Unless you live under a rock, or perhaps in Kansas- you have probably heard of the city's proposed "AVI" or Actual Value Initiative. Should you be so fortunate to live in a newer building in town and be shielded by a tax abatement the issue may be less of a concern.
But to really know what the heck is going on, I turn to my condo lawyer guru Gary Krimstock for answers....
WHAT IS IT? AVI is the Actual Value Initiative for Philadelphia real estate tax assessments. It has been talked about, threatened, promised, and been in the works for years. It wasn't quite ready last year, so it was postponed until this year, which means it will be put in place this year for the 2014 tax year. We are being told that the non-uniform, unfair, obsolete and broken tax assessment system in Philadelphia has finally been changed and fixed. The new OPA (Office of Property Assessment), instead of the old BRT (Board of Revision of Taxes), has now revalued all 579,000 properties in the City at their full market value. A property's assessment for taxes will now be its actual market value, instead of some arbitrary and inaccurate fraction of its market value.
WHAT WE KNOW. The OPA has completed its work to revalue all the properties, and has now sent out notices of the new full market value assessments for 2014. By March 31, 2013, you can request an informal review of your assessment by the OPA. The formal appeal process with the BRT is still available, and the deadline for 2014 taxes is October 7, 2013.
WHAT WE DON'T KNOW. City Council and the Mayor have to set the tax rate for 2014 at a new level to keep the promise of the AVI being revenue neutral. Since the property assessments have been dramatically increased to full value, the tax rate will have to be dramatically reduced to keep the overall tax revenue the same for 2014 as for 2013. This decision should be made this Spring as part of the City's adoption of the 2013-14 fiscal budget. They will also be deciding if there will be a Homestead Exemption, and how much it will be. They may also consider adopting some buffering or phasing-in measures to lessen the impact of large tax increases. But, we don't know what they will adopt, or when they will adopt it. So, while you do know your 2014 property assessment, you don't know your 2014 real estate tax, not yet anyway.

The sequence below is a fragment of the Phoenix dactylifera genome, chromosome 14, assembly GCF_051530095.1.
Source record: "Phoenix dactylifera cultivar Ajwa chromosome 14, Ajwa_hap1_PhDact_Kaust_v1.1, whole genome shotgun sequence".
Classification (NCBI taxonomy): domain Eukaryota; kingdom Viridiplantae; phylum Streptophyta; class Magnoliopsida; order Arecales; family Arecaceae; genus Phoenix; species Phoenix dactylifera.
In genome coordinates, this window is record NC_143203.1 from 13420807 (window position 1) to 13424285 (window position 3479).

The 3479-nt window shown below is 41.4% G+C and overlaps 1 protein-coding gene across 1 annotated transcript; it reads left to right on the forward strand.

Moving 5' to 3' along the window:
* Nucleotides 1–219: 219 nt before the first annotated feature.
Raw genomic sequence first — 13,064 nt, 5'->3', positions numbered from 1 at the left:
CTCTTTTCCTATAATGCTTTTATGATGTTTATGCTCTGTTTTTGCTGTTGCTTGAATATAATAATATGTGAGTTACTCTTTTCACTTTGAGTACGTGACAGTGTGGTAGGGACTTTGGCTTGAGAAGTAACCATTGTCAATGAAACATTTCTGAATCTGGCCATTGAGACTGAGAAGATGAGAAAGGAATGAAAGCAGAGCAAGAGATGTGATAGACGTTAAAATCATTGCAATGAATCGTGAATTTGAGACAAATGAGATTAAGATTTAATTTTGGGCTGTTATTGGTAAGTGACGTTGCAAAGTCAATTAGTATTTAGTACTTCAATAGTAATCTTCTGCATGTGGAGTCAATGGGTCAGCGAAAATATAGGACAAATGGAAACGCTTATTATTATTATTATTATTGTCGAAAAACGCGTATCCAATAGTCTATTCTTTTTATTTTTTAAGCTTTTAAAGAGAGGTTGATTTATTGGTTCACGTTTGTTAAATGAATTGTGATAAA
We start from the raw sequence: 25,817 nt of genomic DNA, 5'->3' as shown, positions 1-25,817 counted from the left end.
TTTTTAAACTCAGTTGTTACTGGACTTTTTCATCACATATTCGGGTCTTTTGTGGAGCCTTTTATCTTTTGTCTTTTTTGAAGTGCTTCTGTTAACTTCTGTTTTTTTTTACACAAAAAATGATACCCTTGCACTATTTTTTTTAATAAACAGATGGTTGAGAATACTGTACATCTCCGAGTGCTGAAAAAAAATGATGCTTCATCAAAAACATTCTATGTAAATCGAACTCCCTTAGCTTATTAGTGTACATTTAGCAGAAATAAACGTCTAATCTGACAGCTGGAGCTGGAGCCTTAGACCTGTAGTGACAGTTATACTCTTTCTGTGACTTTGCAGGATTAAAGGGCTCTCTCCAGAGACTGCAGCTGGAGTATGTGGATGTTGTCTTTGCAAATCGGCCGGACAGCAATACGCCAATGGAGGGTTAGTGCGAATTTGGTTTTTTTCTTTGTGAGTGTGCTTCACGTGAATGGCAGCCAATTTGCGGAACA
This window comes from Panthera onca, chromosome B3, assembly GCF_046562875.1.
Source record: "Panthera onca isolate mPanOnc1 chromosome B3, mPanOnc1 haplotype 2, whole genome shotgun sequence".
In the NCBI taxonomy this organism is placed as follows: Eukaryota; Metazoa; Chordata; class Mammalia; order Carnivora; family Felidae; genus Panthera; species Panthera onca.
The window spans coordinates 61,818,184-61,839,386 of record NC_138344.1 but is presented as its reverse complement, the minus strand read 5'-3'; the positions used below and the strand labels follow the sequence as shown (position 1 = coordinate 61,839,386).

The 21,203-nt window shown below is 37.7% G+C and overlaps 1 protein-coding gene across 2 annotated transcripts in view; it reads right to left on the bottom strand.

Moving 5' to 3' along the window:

WHAT TO DO. If your new 2014 assessment is less than the actual market value of your property, and the information about your property shown on the notice is generally correct, then we recommend that you do nothing at this time. Do not request the OPA to review your assessment. Depending upon what happens in the next several months, you can still consider filing a formal appeal to the BRT by October 7, 2013 if you want to dispute your assessment.
REMEMBER. Your property assessment can be appealed, but the tax rate and your tax bill cannot be appealed. Appeals can be risky and expensive, because the result can be no change, a decrease, or even an increase in your assessment. There could be delays or changes in the implementation of AVI, depending upon the actions of City Council, the Mayor, and any lawsuits that could be filed to challenge the legality of some of these planned changes.
CALL US WITH ANY QUESTIONS. Gary Krimstock at 215.893.8722. We will be happy to give you advice and represent you in seeking to lower your assessment now or with an appeal later this year. Our law firm has more experience representing property owners in tax appeals in Philadelphia than any other firm, and we look forward to helping you.